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1 hour ago, jejrekmek said:

wait what's wrong with using parallel fifths?

It's an old rule in counterpoint, for writing polyphonic music. If you want to make a chorale or fugue, or any other contrapunctal piece using 2 or more independent voices, parallel fifths are one of the things that {historically} you're not allowed to use, if you want to follow the rules from the past; similarly, using parallel octaves is also against the rules. I believe it's outlined in detail in Johann Joseph Fux's book Gradus ad Parnassum, and most music theory books based off of its teachings.

Of course, if you don't care about following the guidelines set out in these books, then there's no one stopping you from doing so (unless you're taking a counterpoint test in a class). However, as a relatively traditional composer, I tend to try to follow them, especially when I write chamber music, which is inherently polyphonic.

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On 8/25/2020 at 12:01 AM, Thatguy v2.0 said:

I wouldn't say the there's a problem with music theory, but rather your approach to it. I used to feel the same way, because what drives me as a musician is this ridiculous need to convey the sounds that I hear in my head to portray what I want to say. I used to start with music theory and try and fit ideas into it, but then I started letting that mental voice take charge, and using music theory to figure out where it's trying to go and what the actual goal is.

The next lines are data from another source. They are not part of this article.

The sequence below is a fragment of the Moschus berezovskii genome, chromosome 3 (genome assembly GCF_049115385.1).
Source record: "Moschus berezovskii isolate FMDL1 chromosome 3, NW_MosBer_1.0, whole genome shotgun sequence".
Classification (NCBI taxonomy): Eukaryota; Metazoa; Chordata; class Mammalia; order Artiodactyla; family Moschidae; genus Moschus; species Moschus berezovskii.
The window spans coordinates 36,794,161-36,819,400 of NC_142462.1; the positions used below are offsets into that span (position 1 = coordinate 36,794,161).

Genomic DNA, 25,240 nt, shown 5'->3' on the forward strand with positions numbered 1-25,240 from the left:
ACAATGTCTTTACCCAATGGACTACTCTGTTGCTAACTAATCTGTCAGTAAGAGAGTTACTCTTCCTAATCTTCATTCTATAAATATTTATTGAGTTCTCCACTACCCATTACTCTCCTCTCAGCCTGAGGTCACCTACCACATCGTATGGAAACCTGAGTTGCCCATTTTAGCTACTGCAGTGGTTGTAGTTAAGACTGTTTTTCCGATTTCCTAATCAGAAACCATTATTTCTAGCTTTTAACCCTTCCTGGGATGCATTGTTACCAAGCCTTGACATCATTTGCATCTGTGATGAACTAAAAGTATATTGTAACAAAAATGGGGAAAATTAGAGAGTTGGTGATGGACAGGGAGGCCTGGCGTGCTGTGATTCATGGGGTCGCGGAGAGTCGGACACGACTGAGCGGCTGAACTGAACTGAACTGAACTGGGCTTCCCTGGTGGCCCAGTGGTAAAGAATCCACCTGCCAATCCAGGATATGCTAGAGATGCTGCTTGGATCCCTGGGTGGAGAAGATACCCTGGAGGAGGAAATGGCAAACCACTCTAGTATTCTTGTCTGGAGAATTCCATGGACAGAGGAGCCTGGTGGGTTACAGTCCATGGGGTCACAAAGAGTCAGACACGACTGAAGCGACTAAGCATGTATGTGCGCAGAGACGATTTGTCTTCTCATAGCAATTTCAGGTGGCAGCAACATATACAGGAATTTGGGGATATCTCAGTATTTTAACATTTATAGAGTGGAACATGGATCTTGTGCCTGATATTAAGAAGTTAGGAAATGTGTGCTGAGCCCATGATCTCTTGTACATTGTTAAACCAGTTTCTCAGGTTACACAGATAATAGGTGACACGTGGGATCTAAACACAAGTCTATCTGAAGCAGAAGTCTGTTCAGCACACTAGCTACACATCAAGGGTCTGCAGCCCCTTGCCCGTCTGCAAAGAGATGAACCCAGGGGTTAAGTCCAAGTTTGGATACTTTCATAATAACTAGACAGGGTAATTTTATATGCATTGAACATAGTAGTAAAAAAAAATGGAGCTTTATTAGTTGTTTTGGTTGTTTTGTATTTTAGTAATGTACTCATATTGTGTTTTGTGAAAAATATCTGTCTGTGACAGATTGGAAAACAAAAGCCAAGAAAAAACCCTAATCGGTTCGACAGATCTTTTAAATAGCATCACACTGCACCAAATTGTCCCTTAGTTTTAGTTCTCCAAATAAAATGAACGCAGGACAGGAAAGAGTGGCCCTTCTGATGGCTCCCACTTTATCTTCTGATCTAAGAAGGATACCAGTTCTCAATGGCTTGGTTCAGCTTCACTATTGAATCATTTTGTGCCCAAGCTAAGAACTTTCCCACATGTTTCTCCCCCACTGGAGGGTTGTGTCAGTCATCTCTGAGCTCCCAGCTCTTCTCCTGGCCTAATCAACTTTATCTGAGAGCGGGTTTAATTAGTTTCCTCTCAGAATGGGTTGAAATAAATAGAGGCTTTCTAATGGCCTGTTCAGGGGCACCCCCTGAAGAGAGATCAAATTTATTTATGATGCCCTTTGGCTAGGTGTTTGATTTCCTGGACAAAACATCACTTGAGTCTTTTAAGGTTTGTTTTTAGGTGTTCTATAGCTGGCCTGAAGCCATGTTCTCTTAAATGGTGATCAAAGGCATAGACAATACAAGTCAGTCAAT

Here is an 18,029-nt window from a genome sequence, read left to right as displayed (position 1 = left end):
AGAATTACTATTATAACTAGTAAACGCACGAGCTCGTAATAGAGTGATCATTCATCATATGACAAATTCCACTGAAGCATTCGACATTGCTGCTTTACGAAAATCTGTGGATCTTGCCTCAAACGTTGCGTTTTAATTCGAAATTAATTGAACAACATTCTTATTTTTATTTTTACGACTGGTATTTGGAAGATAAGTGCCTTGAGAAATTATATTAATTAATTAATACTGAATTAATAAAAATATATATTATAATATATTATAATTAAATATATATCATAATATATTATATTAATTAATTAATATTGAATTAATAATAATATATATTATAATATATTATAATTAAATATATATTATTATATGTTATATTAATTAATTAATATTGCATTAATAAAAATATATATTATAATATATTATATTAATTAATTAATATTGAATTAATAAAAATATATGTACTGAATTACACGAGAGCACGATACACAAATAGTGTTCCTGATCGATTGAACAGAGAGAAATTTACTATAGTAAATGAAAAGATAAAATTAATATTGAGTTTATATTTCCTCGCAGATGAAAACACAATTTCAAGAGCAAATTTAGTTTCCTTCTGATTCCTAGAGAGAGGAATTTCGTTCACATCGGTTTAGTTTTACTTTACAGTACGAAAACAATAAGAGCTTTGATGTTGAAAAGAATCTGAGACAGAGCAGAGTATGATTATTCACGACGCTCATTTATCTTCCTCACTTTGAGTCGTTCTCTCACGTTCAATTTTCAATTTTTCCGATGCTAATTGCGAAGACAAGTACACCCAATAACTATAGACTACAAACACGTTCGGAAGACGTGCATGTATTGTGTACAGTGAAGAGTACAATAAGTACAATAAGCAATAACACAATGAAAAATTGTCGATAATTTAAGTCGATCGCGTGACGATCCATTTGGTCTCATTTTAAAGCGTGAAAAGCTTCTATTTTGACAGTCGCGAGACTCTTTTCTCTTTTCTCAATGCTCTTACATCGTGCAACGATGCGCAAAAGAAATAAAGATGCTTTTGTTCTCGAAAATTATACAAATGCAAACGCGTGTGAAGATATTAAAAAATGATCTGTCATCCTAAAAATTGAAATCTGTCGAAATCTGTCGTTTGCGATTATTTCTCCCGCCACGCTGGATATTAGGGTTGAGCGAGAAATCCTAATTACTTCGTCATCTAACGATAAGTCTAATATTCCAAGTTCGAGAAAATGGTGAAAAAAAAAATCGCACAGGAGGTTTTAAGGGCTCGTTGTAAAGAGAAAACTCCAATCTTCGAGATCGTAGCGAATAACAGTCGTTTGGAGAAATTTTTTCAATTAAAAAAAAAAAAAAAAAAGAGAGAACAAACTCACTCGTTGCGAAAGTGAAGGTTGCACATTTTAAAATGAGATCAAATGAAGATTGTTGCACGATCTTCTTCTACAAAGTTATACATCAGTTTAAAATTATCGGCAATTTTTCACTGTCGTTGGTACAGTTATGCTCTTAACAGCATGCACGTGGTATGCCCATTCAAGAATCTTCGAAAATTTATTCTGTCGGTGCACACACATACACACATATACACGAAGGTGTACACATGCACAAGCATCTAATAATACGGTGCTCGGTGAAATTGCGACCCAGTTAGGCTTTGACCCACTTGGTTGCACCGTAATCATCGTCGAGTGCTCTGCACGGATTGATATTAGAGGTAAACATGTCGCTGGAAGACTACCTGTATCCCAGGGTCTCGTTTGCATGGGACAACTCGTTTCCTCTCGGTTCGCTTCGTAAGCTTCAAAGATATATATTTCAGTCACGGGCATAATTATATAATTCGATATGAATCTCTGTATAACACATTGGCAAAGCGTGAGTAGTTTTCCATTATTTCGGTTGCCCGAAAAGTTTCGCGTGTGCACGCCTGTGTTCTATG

learn all the "theory" (ugh) you want, all of the contrapuntal rules, all of the intricacies of harmony as discussed by Schoenberg in his "Theory of Harmony"...and then 'forget' about all of that. it is still in your brain, you will make use of it when necessary, and without thought if you are doing it right, and discarding rules or keeping them on a whim of your latest fantasy. And after you have remembered to 'forget', well...you and I both know what comes next.

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